Nigel Farage to the European Parliament:
Tuesday, June 28, 2016
Saturday, June 25, 2016
Doom, gloom and scare-mongering continue
Doom, gloom and scare-mongering continue
The Economist:Realism and optimism
Globe and Mail: Richard Nesbitt
National Post: Andrew Coyne, John Ivison
National Post: Rex Murphy, Conrad Black, Terence Corcoran
PJ Media: Roger L. Simon, Roger Kimball
Tuesday, June 21, 2016
So says Greenpeace co-founder, Patrick Moore in his latest publication. From the conclusions:
... Despite a great deal of evidence to the contrary, much of Western society has been convinced that a global warming and a climate change crisis is upon us. The idea of catastrophic climate change is a powerful one, as it encompasses everything and everywhere on Earth. There is nowhere to hide from “carbon pollution.” There is also the combination of fear and guilt: we are fearful that driving our cars will kill our grandchildren, and we feel guilty for doing so. A powerful convergence of interests among key elites supports and drives the climate catastrophe narrative. ...
... Lost in all these machinations is the indisputable fact that the most important thing about CO2 is that it is essential for all life on Earth and that before humans began to burn fossil fuels, the atmospheric concentration of CO2 was heading in a very dangerous direction for a very long time. Surely, the most “dangerous” change in climate in the short term would be to one that would not support sufficient food production to feed our own population. ... The best outcome would be that CO2 does cause some measure of warming, but somewhat lower than that suggested by extreme predictions. We should ask those who predict catastrophic climate change, including the UN’s Intergovernmental Panel on Climate Change, some pressing questions regarding the outcome if humans had not intervened in the carbon cycle.
• What evidence is there that we are not already past the maximum global temperature during this Holocene interglacial period?
• How can we be certain that in the absence of human emissions the next cooling period would not be more severe than the recent Little Ice Age?
• Given that the optimum CO2 level for plant growth is above 1,000 ppm and that CO2 has been above that level for most of the history of life, what sense does it make to call for a reduction in the level of CO2 in the absence of evidence of catastrophic climate change?
• Is there any plausible scenario, in the absence of human emissions, that would end the gradual depletion of CO2 in the atmosphere until it reaches the starvation level for plants, hence for life on earth?
• What evidence or argument is there that the global climate would not revert to another glacial period in keeping with the Milankovitch cycles as it has done repeatedly during at least the past 800,000 years?
These and many other questions about CO2, climate and plant growth require our serious consideration if we are to avoid making some very costly mistakes.[via]
Friday, June 17, 2016
Mike Huckabee on the Obama counter- terrorism strategy:
... At the same time that the Obama Administration was arguing for the right to gather electronic data on every US citizen, including reporters, it was abandoning real leads, killing a serious terrorist investigative unit and deleting its files, and removing experts and training materials on how to identify threats, all because those things might be seen as culturally insensitive to Muslims. This is how political correctness kills, and it just set a new US record.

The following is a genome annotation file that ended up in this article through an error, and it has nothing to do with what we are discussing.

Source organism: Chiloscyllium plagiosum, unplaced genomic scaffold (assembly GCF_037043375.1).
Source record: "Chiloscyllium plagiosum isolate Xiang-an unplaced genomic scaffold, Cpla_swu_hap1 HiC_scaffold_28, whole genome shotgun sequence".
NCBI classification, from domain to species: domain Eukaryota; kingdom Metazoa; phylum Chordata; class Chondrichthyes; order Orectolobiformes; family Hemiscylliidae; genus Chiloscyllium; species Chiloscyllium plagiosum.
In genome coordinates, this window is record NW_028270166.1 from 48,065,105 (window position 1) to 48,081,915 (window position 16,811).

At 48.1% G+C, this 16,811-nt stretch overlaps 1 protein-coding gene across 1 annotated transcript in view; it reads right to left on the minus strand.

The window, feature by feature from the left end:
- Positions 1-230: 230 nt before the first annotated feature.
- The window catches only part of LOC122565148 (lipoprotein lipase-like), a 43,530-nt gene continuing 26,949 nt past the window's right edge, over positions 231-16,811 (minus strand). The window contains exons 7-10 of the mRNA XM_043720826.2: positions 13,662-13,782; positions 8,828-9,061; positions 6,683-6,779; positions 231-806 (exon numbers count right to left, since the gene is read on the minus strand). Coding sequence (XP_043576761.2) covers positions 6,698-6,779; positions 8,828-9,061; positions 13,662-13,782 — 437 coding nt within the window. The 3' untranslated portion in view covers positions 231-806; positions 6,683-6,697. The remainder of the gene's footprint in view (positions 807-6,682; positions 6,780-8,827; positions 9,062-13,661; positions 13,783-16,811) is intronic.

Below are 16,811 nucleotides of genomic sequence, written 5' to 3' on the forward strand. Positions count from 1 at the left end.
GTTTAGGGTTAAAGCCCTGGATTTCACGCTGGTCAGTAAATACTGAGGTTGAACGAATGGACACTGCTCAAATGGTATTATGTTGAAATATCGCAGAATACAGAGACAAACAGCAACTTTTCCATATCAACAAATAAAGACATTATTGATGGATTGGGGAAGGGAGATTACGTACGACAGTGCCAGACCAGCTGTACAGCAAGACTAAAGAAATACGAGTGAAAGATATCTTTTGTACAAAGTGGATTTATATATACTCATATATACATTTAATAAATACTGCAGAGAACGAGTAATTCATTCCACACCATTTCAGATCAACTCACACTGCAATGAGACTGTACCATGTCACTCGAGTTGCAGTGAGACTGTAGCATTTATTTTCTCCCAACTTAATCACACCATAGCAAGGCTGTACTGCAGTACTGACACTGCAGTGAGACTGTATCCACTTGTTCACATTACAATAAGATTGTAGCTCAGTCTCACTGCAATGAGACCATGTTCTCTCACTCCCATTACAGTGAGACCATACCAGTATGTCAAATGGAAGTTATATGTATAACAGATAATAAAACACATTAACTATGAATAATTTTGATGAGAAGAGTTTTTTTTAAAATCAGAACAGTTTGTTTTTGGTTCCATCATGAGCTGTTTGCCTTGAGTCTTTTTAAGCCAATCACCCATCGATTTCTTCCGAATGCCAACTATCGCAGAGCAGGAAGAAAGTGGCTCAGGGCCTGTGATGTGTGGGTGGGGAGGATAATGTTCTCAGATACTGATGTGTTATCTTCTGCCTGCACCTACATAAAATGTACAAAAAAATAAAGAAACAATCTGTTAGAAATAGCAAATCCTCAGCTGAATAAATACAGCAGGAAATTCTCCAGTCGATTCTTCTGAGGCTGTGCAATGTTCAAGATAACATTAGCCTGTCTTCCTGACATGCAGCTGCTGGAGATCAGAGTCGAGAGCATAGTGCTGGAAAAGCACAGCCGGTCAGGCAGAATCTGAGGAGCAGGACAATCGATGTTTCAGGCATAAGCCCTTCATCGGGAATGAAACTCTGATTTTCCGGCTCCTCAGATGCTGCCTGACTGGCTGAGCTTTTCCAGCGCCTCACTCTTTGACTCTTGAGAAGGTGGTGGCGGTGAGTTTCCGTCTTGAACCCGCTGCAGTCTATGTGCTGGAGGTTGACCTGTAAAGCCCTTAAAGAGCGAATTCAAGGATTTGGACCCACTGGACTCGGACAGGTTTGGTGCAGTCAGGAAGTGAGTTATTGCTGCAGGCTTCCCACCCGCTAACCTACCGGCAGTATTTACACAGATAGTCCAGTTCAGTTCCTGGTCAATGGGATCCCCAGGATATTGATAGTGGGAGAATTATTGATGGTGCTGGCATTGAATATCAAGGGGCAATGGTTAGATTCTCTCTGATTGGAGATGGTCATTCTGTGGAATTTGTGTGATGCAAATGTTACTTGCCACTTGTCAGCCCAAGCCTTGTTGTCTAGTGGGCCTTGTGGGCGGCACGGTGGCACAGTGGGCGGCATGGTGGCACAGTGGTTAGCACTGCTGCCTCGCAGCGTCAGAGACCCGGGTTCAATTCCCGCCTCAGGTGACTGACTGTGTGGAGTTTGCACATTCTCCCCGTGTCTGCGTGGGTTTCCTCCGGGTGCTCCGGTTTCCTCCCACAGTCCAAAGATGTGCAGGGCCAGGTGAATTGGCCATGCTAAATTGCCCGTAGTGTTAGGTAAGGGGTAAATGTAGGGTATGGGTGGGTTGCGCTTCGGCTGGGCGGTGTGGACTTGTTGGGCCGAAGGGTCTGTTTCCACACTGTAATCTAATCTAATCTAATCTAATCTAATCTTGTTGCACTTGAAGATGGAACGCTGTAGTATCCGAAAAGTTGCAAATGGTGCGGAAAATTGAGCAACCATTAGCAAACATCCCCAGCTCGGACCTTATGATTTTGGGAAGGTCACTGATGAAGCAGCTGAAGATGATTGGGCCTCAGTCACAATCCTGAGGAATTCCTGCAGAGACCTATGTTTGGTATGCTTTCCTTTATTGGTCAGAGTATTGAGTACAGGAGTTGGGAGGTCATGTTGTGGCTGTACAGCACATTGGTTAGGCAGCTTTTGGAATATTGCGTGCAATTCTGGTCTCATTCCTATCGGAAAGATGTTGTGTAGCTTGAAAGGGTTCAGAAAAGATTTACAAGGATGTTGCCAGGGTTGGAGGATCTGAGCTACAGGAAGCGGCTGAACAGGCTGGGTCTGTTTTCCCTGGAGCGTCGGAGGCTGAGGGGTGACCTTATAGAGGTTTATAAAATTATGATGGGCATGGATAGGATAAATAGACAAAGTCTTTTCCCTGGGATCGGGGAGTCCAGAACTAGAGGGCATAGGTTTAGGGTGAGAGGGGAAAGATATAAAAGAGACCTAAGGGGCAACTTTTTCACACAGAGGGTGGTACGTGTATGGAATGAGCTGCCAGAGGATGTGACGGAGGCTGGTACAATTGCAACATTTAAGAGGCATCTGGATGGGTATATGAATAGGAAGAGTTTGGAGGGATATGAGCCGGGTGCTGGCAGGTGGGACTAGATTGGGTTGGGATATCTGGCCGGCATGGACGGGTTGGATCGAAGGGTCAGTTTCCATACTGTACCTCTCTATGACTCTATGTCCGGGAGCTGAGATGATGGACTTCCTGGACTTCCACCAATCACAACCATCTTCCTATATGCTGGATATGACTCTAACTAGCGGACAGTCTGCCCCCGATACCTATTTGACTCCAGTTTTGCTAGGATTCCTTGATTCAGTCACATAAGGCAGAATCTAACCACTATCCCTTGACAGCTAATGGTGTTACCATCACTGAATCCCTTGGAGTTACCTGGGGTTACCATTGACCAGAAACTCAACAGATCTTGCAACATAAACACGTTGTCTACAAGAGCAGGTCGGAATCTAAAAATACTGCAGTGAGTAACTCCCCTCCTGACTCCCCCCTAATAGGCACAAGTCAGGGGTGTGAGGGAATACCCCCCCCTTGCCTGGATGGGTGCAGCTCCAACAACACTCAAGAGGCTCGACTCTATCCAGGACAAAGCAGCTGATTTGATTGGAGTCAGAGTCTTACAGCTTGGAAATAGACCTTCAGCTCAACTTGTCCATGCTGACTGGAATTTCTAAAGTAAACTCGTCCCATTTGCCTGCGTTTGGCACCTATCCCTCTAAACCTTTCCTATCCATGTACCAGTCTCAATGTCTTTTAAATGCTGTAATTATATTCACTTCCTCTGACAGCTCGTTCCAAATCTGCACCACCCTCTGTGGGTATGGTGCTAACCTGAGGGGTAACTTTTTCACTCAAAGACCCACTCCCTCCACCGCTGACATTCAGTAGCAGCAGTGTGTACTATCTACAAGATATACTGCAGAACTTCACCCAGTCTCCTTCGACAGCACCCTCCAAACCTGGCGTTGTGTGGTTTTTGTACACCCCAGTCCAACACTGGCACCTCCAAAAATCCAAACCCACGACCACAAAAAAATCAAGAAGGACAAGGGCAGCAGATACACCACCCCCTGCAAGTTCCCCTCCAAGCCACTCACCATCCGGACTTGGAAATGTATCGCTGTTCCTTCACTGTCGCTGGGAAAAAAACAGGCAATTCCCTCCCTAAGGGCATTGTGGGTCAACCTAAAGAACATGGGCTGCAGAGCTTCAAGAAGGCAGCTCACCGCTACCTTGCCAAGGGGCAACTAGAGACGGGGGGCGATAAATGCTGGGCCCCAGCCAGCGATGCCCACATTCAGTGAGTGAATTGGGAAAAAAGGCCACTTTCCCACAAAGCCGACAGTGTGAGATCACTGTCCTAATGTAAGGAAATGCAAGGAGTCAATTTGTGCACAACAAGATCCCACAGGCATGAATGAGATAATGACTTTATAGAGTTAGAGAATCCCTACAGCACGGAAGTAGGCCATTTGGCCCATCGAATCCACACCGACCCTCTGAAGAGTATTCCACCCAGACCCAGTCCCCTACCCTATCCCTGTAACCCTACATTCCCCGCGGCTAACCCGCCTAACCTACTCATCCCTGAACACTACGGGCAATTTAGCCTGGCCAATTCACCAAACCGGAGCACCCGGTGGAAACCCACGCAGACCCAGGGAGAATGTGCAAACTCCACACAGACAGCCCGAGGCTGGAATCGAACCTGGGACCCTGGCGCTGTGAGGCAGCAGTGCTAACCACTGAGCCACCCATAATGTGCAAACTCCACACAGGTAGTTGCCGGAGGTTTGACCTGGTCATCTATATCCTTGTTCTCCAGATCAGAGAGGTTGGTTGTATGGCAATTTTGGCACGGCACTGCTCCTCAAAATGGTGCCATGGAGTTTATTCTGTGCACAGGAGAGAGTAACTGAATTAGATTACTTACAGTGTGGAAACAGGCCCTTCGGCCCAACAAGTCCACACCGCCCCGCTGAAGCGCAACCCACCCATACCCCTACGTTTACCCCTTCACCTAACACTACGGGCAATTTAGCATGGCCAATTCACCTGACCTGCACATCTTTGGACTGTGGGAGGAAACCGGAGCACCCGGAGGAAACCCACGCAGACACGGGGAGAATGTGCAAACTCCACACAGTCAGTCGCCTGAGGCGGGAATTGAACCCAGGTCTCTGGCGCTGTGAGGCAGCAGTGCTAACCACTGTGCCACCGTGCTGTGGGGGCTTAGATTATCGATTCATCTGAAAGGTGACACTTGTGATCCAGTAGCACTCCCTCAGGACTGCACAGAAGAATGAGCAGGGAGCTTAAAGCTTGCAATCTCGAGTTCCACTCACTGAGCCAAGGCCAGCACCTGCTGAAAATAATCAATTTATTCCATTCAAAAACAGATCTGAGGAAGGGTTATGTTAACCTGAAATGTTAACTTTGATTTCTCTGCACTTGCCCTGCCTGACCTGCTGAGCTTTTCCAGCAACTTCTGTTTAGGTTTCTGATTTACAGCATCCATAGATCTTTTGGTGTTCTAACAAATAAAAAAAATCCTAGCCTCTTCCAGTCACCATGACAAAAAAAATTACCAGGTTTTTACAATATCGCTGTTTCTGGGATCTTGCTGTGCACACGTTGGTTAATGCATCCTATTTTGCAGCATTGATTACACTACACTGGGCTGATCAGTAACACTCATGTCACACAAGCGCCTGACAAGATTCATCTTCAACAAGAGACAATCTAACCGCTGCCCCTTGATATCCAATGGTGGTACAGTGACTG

To sum up, the Obama Administration’s counter-terrorism strategy in 13 words:
Saturday, June 4, 2016
Socialism sounds great. It has always sounded great. And it will probably always continue to sound great. It is only when you go beyond rhetoric, and start looking at hard facts, that socialism turns out to be a big disappointment, if not a disaster. ...
Friday, May 27, 2016
And, as might be expected, his praise is very faint praise indeed. Some excerpts [with Den Tandt's amplifying thoughts]:
... a good prime minister [Let's try to keep the hyperbole down, shall we?]
... a smart, basically decent, hard- working guy who, for all his flaws ... [You could say that about 70+% of Canadians, so let's concentrate on those flaws!]
... a better-than-fair steward [Right, "good", but "nothing great"]
... he is not ... the ogre he has been made out to be [by his partisan opponents, especially we in the Media Party]
... For all his failings, ran a broadly stable ship [So let me remind you, again, of all those failings.]
... nothing at all like the extremism we were led to expect [Not as extreme as his partisan opponents, especially we in the Media Party, led you to expect]
In the print version Den Tandt's column was titled: "Canada lucky to have had Harper" [Yes, after all, we could have had someone like, say, Vladimir Putin]One supposes this is Den Tandt's idea of a polite farewell to a favourite target. In contrast, here are a couple of sample comments from people who begged to differ:
Best Prime Minister in 70 years, maybe more. He get's Canada. On the flip side, Zoolander says Canada has no culture or identity and is the worlds first postnational state. What an arrogant stupid insulting prick.
Harper, a pragmatic Canadian, for all Canadians. Now Zoolander is intent on picking his interest groups at the expense of the Canadian taxpayer and reversing Harper's policies for the benefit of all Canadians, even his insane left wing detractors. Irrational immigration decisions, FN secrecy, complacency regarding energy, complacency regarding prairie fires, outrageous and damaging deficits, increasing union powers at the expense of taxpayers,And in further contrast:
Monday, May 23, 2016
What do they have in common?
#cdnpoli @slesnave: Given the circumstances...I think this is fitting to resurrect pic.twitter.com/83kQLaTNBGhttps://t.co/Ly6w2qpitd— Joan Tintor (@TintorDetto) May 21, 2016